[“Your comment is awaiting moderation.” — I received this message twice now but cannot fathom why. I’ll try typing the comment in instead of cut and paste from my editor — maybe some crazy character in the file?]
    I have a crazy idea I’ll toss out. Medical doctors and dentists have strong labor unions guilds actually. As the cost for medical care skyrockets especially specialist care the hallow of honor and respect doctors enjoy grows dim even tarnished. If someone with deep pockets like big hospital chains pushed hard to change licensing laws to make it easier for foreign medical doctors to obtain license to practice and if states passed laws enabling more freedom to practice to nurse practitioners and pharmacists who would cry in sympathy with the poor AMA and ADA and all the poor deserving medical doctors and dentists?

  21. Joe Kapoe

    but for now let me just say that the career “progressive” public option advocates remind me of Ptolemaic astronomers, desperately adding more complicated and rickety epicyles to an obsolete system, all to “save the phenomena,” and keep alive the idea that the sun revolves round the earth. Because markets.

    this is a wonderful metaphor of the OCA and more and more of our corporate political economic system, fighting to hang on but losing its grip.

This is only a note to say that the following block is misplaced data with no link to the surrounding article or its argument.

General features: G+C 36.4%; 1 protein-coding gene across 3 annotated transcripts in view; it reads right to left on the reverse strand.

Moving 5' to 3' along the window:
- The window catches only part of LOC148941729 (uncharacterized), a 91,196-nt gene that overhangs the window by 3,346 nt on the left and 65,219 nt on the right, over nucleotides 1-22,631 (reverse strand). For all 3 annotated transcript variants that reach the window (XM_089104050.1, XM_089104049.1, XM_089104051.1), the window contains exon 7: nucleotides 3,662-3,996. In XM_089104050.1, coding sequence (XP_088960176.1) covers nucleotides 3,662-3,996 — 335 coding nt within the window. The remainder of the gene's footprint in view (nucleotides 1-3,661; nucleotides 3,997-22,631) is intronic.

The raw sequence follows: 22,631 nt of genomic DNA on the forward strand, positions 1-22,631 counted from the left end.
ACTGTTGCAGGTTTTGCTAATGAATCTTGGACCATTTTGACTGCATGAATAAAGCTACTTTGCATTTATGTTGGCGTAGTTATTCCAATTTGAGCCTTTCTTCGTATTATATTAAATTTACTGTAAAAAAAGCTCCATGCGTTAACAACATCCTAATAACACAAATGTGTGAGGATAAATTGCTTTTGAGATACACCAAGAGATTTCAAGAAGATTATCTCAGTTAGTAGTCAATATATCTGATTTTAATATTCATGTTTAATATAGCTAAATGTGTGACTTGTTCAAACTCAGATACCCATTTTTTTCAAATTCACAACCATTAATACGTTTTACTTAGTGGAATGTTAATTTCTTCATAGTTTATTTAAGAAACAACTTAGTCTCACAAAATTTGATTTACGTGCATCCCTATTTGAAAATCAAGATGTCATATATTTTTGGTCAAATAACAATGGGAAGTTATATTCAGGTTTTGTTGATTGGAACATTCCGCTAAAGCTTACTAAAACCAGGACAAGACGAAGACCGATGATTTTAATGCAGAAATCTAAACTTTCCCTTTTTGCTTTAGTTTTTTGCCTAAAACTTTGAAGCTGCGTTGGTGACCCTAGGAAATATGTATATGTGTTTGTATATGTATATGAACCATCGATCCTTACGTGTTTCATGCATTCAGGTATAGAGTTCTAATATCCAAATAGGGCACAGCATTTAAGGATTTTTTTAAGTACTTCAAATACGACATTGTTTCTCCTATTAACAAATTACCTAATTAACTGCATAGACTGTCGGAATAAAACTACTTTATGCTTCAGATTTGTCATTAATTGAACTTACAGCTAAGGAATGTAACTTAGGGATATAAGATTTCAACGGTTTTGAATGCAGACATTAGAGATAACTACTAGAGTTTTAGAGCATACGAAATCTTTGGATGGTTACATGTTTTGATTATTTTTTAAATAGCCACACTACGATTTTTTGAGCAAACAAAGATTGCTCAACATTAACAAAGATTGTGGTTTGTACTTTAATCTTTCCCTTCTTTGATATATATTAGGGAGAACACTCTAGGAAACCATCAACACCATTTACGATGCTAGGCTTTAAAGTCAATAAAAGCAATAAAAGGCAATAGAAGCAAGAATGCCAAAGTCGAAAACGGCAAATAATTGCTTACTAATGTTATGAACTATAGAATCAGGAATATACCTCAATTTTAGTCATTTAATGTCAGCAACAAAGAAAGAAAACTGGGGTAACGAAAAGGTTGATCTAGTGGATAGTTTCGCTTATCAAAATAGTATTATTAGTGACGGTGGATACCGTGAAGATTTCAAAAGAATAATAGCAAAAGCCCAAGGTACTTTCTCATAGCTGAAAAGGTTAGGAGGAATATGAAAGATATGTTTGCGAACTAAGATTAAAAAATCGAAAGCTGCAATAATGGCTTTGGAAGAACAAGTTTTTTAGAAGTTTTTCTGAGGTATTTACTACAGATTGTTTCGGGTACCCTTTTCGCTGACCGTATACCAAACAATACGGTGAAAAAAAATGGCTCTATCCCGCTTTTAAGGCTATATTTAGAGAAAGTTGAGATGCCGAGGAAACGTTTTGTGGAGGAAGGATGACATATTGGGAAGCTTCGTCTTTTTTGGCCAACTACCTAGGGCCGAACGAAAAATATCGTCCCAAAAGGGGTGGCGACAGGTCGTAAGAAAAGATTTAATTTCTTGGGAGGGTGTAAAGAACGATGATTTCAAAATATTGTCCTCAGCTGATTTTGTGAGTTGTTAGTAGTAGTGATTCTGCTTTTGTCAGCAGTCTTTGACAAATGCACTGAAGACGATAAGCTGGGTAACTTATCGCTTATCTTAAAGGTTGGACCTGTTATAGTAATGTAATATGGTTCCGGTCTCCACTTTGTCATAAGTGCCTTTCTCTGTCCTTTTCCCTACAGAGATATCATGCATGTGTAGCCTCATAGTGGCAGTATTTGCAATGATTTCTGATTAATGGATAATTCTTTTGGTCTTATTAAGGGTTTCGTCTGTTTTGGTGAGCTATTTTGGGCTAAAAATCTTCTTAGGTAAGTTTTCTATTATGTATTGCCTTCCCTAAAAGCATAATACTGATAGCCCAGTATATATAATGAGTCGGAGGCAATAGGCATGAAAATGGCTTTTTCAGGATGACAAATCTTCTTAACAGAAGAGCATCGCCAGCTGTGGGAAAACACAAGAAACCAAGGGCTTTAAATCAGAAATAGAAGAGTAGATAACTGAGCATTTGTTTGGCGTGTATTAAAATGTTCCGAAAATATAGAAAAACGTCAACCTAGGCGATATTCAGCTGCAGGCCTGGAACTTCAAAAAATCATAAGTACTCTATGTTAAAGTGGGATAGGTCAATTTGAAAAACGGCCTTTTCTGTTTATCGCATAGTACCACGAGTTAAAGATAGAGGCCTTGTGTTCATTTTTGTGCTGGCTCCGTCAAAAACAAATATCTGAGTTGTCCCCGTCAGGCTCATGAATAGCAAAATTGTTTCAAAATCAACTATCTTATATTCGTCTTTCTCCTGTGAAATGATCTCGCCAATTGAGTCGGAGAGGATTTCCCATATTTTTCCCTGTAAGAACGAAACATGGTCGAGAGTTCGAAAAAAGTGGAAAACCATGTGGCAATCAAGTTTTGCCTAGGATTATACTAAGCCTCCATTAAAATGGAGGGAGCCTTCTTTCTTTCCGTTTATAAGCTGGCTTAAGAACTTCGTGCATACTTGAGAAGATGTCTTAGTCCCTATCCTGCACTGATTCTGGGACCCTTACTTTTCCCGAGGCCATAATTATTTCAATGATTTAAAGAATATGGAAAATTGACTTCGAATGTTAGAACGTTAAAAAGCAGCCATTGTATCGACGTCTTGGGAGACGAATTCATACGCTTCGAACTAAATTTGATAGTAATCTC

22. grizziz

    Thank you for your passionate work on this argument, Lambert.
    I would be happy to see the end of Neoliberalism and the adoption of Medicare for all. None the less, it seems in light of her coronation that HRC’s “fix” for this in to have 55+ buy into Medicare, since that is the group which is costing the insurance companies too much money. While this Congress would say no to Obama, the next Congress-presumably in Republican control-will be faced with a rural constituency that will demand subsidized health care.
    I agree that the actuarial minded elite would rather let the poor die. However I think that the new Congress will exhibit enough Christian compassion for their own communities to accept an expansion of Medicare even if it required expanding the budget deficit.

    1. Lambert Strether Post author

      > Medicare buy-in

      With, of course, the usual the usual complex eligibility system to separate the deserving from the undeserving. I mean, it can’t possibly be as simple as an age cut-off, right?

      Heck, why not go with Teddy Kennedy’s idea, before he lost his mind and bought into Obama, to progressively lower Medicare eligibility age until all were covered? IIRC, the idea was to lower it five years every year. (Not to say that Medicare doesn’t have its own issues with neoliberal infestatation but at least that would be a substantial improvement.)